HTML and CSS Reference
In-Depth Information
The JavaScript eval() function evaluates and/or executes a string of JavaScript
code. First, eval() determines if the argument is a valid string, i.e., the JSON string
that was returned from the server. Then eval() parses the string. The string re-
turned from the eval() is a JavaScript object.
The variable details will hold the properties and values of the JavaScript object.
JavaScript's special f or/in loop provides a mechanism for stepping through all the
properties of an object. It iterates through the carObject , retrieving both properties
and values to be placed in the div container on line 8.
If the property is “owner”, it has a nested set of key/value pairs as shown here:
{ "make":"Honda Civic",
"name":"Henry Lee",
"cellphone": "222-222-2222",
"address":{"street": "10 Main",
"city": "San Francisco",
"state": "CA"
"dealer": "SF Honda"
The special for/in loop iterates through the object's properties. To get the value of
a property, the property is placed between square brackets (associative array) pre-
ceded by the name of the object. In a nested object, the dot syntax is used to get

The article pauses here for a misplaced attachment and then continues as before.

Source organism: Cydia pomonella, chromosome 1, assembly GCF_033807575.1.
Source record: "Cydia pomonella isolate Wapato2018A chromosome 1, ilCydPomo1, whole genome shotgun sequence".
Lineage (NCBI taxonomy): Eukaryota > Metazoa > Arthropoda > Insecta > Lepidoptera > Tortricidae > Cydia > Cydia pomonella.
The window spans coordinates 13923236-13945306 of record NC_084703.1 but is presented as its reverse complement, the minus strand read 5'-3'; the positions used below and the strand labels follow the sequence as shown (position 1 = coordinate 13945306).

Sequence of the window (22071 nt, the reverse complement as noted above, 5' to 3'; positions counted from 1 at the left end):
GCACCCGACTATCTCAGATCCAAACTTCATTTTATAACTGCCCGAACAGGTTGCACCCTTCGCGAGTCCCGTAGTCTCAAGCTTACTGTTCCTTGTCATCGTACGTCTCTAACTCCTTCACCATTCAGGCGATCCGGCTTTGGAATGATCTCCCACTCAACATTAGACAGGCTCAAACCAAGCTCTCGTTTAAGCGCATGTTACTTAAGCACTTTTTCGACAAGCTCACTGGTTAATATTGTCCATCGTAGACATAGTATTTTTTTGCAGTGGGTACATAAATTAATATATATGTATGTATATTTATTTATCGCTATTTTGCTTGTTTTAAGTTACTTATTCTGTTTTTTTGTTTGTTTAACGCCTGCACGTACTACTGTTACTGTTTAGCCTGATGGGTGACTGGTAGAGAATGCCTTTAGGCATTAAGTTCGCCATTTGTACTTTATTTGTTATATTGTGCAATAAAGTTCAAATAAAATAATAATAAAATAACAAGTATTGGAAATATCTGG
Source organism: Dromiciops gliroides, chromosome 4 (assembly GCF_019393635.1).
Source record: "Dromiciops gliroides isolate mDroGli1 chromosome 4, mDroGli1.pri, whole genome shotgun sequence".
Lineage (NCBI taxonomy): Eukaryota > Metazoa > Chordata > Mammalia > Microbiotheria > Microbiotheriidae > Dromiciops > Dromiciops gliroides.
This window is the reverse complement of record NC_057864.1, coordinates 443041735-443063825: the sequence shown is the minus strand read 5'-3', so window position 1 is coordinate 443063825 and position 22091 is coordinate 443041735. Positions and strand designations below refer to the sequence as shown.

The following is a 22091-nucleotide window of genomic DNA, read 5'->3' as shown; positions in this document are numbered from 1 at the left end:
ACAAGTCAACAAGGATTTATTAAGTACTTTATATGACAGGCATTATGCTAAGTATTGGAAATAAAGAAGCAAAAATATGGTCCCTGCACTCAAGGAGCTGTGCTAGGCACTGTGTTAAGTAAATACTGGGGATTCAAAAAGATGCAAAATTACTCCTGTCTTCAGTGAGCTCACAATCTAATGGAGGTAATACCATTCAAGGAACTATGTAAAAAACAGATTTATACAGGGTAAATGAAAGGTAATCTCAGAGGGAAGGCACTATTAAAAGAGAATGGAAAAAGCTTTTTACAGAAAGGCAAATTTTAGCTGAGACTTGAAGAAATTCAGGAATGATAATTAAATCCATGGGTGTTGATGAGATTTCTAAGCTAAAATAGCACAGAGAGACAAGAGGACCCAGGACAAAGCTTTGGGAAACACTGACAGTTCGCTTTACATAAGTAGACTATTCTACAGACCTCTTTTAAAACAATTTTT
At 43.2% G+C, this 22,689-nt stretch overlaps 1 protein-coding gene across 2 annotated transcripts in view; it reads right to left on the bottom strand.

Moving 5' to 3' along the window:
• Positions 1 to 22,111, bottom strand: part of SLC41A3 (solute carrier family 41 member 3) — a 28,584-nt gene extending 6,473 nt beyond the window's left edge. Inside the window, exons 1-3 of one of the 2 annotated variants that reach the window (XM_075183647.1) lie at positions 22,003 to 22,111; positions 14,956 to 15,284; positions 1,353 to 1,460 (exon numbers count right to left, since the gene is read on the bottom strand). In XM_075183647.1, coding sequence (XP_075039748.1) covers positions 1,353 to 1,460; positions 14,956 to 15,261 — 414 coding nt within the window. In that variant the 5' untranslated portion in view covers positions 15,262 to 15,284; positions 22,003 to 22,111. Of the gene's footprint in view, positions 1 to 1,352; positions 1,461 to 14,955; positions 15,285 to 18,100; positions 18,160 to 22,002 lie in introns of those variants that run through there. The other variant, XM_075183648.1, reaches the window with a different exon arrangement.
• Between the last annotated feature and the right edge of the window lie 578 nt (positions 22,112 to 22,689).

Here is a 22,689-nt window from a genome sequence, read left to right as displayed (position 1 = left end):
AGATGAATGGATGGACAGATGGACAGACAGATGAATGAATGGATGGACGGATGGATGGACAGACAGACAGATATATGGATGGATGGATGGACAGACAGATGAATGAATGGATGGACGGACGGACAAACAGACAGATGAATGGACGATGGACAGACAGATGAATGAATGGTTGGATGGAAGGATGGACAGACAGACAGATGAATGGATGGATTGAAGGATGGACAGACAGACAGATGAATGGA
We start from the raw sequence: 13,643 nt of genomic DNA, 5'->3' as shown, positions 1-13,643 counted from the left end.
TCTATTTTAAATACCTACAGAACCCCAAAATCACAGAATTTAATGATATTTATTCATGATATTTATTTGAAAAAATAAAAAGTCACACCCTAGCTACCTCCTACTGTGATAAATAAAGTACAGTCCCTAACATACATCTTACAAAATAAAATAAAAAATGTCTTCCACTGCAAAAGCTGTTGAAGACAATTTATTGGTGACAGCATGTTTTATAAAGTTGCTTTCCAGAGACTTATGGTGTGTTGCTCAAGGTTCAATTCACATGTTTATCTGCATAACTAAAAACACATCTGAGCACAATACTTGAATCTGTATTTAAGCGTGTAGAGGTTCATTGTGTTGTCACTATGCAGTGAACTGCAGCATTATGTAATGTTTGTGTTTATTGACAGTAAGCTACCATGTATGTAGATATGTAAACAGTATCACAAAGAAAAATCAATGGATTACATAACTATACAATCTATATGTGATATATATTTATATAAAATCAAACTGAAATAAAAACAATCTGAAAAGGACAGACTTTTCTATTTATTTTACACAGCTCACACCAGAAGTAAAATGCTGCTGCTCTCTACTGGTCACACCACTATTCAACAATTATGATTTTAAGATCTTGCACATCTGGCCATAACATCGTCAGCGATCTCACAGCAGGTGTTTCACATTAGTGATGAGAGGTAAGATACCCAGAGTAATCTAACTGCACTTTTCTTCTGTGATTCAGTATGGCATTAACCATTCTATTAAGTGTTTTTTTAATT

to the nested property as: carObject[“owner”].name or carObject[“owner”].ad-
Each time through the loop, a property and its value will be added to the details
variable until all properties/values have been collected. In this example, the ad-
dress was not included, only to keep the program size smaller.
The DOM's innerHTML property will be assigned all of the details collected for the
carObject and placed in the div container on line 8, Figure 18.20.
When the user clicks this button, the makeRequest() function will be called to cre-
ate an Ajax request object and handle the JSON data (see page 840).
This is the div container where the display data will be placed. The results is
shown in Figure 18.20.
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